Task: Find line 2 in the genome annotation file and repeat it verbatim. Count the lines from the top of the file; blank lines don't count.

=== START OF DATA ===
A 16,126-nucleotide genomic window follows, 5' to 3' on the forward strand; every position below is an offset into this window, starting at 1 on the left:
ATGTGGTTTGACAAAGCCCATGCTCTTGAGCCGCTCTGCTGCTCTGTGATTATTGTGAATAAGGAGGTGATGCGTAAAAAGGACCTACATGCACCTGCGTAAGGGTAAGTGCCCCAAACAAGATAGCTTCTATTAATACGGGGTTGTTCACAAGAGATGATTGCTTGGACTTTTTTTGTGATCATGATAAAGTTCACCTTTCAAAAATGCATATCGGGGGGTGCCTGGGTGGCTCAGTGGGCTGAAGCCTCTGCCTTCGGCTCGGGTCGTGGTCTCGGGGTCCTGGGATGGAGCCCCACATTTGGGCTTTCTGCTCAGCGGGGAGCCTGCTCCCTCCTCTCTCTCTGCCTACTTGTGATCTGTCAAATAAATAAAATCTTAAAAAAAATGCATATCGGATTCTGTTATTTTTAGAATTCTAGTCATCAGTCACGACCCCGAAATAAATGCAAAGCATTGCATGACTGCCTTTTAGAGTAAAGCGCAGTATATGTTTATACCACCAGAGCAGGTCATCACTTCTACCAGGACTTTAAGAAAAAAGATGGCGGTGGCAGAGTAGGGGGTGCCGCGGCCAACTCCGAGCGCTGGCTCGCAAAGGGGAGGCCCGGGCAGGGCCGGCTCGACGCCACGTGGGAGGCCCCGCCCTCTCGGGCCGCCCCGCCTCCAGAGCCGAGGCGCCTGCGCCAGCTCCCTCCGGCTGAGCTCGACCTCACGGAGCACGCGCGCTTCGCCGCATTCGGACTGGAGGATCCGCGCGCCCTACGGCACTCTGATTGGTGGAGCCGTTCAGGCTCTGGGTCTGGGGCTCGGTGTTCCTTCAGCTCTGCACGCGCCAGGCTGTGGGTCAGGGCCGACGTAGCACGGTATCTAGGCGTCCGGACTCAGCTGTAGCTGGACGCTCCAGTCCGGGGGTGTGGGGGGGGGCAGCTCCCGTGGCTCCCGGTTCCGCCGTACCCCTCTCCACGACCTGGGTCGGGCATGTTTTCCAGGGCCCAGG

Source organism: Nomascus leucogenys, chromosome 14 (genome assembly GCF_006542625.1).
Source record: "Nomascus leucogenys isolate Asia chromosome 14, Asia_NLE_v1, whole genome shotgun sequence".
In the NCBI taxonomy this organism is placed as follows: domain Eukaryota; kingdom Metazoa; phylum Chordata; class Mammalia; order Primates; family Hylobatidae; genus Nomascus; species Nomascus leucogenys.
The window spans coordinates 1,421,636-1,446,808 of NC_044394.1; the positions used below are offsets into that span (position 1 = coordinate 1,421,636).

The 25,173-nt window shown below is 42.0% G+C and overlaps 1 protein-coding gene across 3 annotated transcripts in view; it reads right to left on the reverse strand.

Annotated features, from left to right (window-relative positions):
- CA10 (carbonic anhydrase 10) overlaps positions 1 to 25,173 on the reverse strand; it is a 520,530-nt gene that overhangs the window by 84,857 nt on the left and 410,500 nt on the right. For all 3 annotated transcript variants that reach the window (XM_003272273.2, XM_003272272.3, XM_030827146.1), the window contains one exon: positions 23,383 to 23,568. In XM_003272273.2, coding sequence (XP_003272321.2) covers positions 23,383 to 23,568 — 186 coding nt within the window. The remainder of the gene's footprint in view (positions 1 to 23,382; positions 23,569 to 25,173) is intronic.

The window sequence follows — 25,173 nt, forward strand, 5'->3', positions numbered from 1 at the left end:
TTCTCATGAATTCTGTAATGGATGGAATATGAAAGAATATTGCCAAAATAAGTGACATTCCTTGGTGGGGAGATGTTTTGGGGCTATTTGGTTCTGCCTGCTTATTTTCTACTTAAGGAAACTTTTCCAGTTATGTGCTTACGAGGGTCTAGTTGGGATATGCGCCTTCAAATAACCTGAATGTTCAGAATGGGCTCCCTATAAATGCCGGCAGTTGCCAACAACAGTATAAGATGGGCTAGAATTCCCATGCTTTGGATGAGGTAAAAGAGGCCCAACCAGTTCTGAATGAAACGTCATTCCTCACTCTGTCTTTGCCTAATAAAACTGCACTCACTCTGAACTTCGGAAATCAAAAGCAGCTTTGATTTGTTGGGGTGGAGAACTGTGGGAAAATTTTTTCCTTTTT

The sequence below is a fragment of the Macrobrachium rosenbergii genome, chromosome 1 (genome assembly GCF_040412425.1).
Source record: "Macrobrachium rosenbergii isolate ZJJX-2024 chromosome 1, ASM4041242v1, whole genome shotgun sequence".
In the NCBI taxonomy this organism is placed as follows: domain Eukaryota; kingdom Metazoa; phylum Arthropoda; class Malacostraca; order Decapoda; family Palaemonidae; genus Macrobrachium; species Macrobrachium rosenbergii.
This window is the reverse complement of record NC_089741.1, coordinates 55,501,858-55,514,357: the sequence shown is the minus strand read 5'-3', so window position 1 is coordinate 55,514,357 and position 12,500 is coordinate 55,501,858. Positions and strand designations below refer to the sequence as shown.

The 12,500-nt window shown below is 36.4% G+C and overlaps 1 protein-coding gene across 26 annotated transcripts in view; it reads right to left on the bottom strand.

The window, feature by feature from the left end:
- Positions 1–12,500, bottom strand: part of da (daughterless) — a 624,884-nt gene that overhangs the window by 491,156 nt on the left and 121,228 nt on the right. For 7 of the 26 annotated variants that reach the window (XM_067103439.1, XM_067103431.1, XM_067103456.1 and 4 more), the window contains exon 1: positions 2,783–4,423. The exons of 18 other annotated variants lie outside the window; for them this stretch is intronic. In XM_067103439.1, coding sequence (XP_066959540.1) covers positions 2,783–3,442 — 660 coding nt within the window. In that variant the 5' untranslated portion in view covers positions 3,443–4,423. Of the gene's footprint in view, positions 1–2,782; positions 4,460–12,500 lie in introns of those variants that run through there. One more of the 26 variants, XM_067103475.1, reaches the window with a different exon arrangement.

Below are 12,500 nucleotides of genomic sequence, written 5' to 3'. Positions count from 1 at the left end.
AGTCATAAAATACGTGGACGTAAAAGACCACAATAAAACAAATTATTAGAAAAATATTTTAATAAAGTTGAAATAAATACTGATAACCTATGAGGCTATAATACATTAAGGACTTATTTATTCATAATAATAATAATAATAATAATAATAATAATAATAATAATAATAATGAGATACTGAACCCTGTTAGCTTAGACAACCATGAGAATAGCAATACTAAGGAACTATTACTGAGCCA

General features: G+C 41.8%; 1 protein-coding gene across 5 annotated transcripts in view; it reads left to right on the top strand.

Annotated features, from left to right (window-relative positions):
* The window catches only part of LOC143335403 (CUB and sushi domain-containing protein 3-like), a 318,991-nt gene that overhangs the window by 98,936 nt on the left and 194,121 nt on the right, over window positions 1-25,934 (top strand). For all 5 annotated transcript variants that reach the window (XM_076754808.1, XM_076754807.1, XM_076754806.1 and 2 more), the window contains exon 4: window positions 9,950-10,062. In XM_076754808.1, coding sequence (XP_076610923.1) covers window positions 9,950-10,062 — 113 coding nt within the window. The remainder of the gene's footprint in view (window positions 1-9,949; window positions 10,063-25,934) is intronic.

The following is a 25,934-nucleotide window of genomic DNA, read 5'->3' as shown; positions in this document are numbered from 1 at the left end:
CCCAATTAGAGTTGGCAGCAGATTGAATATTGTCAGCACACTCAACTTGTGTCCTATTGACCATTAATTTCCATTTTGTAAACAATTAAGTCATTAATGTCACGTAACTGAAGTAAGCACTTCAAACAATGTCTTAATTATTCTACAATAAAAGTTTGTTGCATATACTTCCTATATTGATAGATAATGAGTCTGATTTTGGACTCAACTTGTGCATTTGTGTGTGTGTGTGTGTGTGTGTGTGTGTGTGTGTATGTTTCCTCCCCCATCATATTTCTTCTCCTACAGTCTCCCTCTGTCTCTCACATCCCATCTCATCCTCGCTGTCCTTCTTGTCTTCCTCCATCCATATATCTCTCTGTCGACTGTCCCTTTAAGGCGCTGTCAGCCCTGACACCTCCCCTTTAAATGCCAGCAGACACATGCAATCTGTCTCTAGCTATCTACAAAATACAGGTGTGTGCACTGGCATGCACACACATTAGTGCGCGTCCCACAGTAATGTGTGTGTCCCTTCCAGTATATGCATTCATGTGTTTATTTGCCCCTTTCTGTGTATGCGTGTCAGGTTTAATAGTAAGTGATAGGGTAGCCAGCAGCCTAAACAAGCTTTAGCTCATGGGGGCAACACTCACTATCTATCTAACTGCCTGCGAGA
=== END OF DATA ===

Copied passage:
ATGTGGTTTGACAAAGCCCATGCTCTTGAGCCGCTCTGCTGCTCTGTGATTATTGTGAATAAGGAGGTGATGCGTAAAAAGGACCTACATGCACCTGCGTAAGGGTAAGTGCCCCAAACAAGATAGCTTCTATTAATACGGGGTTGTTCACAAGAGATGATTGCTTGGACTTTTTTTGTGATCATGATAAAGTTCACCTTTCAAAAATGCATATCGGGGGGTGCCTGGGTGGCTCAGTGGGCTGAAGCCTCTGCCTTCGGCTCGGGTCGTGGTCTCGGGGTCCTGGGATGGAGCCCCACATTTGGGCTTTCTGCTCAGCGGGGAGCCTGCTCCCTCCTCTCTCTCTGCCTACTTGTGATCTGTCAAATAAATAAAATCTTAAAAAAAATGCATATCGGATTCTGTTATTTTTAGAATTCTAGTCATCAGTCACGACCCCGAAATAAATGCAAAGCATTGCATGACTGCCTTTTAGAGTAAAGCGCAGTATATGTTTATACCACCAGAGCAGGTCATCACTTCTACCAGGACTTTAAGAAAAAAGATGGCGGTGGCAGAGTAGGGGGTGCCGCGGCCAACTCCGAGCGCTGGCTCGCAAAGGGGAGGCCCGGGCAGGGCCGGCTCGACGCCACGTGGGAGGCCCCGCCCTCTCGGGCCGCCCCGCCTCCAGAGCCGAGGCGCCTGCGCCAGCTCCCTCCGGCTGAGCTCGACCTCACGGAGCACGCGCGCTTCGCCGCATTCGGACTGGAGGATCCGCGCGCCCTACGGCACTCTGATTGGTGGAGCCGTTCAGGCTCTGGGTCTGGGGCTCGGTGTTCCTTCAGCTCTGCACGCGCCAGGCTGTGGGTCAGGGCCGACGTAGCACGGTATCTAGGCGTCCGGACTCAGCTGTAGCTGGACGCTCCAGTCCGGGGGTGTGGGGGGGGGCAGCTCCCGTGGCTCCCGGTTCCGCCGTACCCCTCTCCACGACCTGGGTCGGGCATGTTTTCCAGGGCCCAGG